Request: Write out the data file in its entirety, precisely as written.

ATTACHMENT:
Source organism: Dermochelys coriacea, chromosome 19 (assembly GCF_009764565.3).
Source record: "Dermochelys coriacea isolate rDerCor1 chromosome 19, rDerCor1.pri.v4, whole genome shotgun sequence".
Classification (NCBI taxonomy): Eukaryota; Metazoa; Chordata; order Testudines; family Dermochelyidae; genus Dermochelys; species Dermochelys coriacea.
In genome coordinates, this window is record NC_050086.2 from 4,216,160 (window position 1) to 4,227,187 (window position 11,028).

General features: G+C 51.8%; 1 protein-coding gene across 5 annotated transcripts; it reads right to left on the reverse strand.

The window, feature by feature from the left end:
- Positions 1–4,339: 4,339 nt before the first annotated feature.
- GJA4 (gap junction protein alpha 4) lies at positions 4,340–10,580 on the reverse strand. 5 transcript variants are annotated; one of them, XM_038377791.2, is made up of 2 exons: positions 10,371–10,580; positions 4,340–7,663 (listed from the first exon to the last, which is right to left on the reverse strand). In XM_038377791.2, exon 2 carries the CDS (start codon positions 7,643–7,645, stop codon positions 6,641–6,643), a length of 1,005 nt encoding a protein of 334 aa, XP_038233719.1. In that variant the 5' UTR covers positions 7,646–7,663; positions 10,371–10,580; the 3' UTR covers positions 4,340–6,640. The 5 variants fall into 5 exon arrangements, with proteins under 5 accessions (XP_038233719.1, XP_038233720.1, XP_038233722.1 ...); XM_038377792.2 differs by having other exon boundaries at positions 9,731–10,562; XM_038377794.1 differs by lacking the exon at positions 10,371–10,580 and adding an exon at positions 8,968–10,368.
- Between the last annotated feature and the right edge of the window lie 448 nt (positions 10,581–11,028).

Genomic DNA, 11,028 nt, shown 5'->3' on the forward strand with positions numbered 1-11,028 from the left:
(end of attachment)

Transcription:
Source organism: Dermochelys coriacea, chromosome 19 (assembly GCF_009764565.3).
Source record: "Dermochelys coriacea isolate rDerCor1 chromosome 19, rDerCor1.pri.v4, whole genome shotgun sequence".
Classification (NCBI taxonomy): Eukaryota; Metazoa; Chordata; order Testudines; family Dermochelyidae; genus Dermochelys; species Dermochelys coriacea.
In genome coordinates, this window is record NC_050086.2 from 4,216,160 (window position 1) to 4,227,187 (window position 11,028).

General features: G+C 51.8%; 1 protein-coding gene across 5 annotated transcripts; it reads right to left on the reverse strand.

The window, feature by feature from the left end:
- Positions 1–4,339: 4,339 nt before the first annotated feature.
- GJA4 (gap junction protein alpha 4) lies at positions 4,340–10,580 on the reverse strand. 5 transcript variants are annotated; one of them, XM_038377791.2, is made up of 2 exons: positions 10,371–10,580; positions 4,340–7,663 (listed from the first exon to the last, which is right to left on the reverse strand). In XM_038377791.2, exon 2 carries the CDS (start codon positions 7,643–7,645, stop codon positions 6,641–6,643), a length of 1,005 nt encoding a protein of 334 aa, XP_038233719.1. In that variant the 5' UTR covers positions 7,646–7,663; positions 10,371–10,580; the 3' UTR covers positions 4,340–6,640. The 5 variants fall into 5 exon arrangements, with proteins under 5 accessions (XP_038233719.1, XP_038233720.1, XP_038233722.1 ...); XM_038377792.2 differs by having other exon boundaries at positions 9,731–10,562; XM_038377794.1 differs by lacking the exon at positions 10,371–10,580 and adding an exon at positions 8,968–10,368.
- Between the last annotated feature and the right edge of the window lie 448 nt (positions 10,581–11,028).

Genomic DNA, 11,028 nt, shown 5'->3' on the forward strand with positions numbered 1-11,028 from the left: